Poet Demetrius Amparan was a 17-year-old senior at Morgan Park High School when he competed in the Louder Than a Bomb Youth Poetry Festival in the Spring of 2008 representing his high school.
As explored in the piece, Intersection, Demetrius suffered throughout his childhood at the hands of classmates that couldn't understand his race, creating an environment where even walking down the street was a challenging experience plagued with stereotypes.
At five years old,
my mother told me what a mutt was.
In a class full of cruel Kindergarteners
they made fun of me
according to Miss Hall,
I was the wrong color.
Johnny sat in front of the class
yellow and brown make tan, right Miss Hall?
So if his daddy is yellow,
and his mommy's brown,
why is he so red?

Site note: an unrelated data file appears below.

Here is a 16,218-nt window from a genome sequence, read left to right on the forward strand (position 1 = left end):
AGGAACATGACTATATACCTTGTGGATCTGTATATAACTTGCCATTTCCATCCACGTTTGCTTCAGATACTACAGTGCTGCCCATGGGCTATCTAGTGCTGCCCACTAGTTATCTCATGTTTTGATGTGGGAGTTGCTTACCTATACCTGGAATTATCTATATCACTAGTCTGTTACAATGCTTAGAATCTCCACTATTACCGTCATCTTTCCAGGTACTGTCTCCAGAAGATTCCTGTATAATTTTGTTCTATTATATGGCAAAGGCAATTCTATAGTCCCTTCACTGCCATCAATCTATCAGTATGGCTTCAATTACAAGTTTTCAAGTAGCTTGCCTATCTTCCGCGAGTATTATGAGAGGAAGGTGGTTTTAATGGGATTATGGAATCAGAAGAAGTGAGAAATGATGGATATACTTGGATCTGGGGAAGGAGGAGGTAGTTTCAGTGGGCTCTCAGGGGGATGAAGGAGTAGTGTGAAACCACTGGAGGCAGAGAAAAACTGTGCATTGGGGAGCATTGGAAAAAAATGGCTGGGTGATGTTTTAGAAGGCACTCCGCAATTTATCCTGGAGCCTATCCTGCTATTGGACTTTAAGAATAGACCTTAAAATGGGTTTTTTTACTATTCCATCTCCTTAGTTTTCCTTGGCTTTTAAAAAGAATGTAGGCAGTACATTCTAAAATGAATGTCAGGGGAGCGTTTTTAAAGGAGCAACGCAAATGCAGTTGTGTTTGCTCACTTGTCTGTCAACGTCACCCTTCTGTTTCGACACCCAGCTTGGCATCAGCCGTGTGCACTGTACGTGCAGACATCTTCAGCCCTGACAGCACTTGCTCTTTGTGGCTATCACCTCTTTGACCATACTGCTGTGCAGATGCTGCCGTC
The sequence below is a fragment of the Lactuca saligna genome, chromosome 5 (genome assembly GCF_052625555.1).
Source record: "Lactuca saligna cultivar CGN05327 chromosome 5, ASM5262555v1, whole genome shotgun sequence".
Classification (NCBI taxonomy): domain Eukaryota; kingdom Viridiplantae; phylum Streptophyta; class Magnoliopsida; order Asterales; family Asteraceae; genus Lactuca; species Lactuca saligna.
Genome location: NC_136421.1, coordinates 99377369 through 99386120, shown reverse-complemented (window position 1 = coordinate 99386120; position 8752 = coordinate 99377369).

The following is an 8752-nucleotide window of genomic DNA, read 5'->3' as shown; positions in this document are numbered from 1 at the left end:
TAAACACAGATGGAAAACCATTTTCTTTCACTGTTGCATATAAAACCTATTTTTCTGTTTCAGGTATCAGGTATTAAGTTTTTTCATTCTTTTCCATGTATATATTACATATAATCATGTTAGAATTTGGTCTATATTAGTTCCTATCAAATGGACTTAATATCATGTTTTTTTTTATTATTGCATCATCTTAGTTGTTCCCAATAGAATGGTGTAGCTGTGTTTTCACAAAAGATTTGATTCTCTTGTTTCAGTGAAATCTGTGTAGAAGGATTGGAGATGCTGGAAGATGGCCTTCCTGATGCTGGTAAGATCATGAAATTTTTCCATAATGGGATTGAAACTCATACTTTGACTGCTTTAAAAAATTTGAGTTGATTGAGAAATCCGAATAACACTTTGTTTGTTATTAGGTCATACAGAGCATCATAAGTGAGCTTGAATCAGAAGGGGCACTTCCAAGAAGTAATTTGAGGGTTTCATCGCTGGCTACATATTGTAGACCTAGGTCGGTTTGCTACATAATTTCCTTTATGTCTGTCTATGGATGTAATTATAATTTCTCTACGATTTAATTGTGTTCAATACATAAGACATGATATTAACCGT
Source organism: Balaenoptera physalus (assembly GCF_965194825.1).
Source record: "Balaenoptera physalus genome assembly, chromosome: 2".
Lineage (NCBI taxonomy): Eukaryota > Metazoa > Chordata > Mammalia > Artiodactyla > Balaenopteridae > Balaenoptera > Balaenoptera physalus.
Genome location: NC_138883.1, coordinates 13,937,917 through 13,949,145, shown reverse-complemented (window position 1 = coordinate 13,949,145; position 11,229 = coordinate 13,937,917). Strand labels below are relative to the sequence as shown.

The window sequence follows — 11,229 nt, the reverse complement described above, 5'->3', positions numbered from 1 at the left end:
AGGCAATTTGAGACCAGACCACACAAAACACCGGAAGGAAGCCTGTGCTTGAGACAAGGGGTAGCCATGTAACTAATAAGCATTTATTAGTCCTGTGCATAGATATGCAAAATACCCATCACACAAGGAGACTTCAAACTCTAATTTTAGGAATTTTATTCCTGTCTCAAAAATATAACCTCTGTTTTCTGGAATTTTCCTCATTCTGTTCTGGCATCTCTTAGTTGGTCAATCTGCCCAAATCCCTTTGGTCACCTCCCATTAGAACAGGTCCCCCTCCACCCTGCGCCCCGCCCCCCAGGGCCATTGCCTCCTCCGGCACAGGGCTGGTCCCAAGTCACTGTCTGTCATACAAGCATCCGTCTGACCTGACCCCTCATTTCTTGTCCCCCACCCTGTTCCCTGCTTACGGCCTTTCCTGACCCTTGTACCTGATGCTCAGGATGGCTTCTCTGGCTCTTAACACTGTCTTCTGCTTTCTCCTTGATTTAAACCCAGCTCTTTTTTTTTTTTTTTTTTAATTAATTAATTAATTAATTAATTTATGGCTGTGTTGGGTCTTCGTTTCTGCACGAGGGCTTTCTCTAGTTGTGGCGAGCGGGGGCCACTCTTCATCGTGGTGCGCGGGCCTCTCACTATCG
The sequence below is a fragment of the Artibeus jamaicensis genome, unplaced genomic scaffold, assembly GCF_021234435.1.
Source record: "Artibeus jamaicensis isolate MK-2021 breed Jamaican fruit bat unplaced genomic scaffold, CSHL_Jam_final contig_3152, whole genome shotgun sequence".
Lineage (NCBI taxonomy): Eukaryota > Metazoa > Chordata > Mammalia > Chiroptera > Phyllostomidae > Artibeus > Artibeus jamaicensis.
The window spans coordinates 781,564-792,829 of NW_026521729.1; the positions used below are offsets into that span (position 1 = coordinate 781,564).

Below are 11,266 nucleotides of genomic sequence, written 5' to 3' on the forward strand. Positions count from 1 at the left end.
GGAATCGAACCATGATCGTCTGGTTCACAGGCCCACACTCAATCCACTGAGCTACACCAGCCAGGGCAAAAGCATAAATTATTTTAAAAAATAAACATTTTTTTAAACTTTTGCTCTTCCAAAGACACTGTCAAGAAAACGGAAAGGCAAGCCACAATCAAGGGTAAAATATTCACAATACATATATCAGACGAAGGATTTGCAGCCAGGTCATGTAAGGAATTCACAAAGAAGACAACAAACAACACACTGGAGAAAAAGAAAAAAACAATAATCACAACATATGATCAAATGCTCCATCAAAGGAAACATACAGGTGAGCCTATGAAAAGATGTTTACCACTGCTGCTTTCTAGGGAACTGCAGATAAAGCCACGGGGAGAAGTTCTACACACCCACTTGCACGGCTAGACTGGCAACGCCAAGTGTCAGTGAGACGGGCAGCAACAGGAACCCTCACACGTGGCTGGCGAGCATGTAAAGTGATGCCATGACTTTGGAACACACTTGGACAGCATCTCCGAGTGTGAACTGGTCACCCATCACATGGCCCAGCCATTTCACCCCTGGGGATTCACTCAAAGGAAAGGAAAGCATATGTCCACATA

I laughed, because they laughed,
but the more cheeks blushed
upon the rays of embarrassment,
the further I was proving their point.
Each week, WBEZ features a poem from the Louder Than a Bomb collection that explores the issue of race. We offer the poems as part of Race: Out Loud, a collaborative production of WBEZ and vocalo, which aims to get us talking to each other about race. Louder Than A Bomb is Chicago’s teen poetry festival. It brings teens together across racial, gang, and socio-economic lines in a friendly competition that emphasizes self-expression and community via poetry, oral story-telling and hip-hop spoken word. Each year, Chicago Public Media invites festival finalists to record their work.
Click here to hear nearly 200 Louder Than a Bomb finalist pieces recorded over the past eight years.
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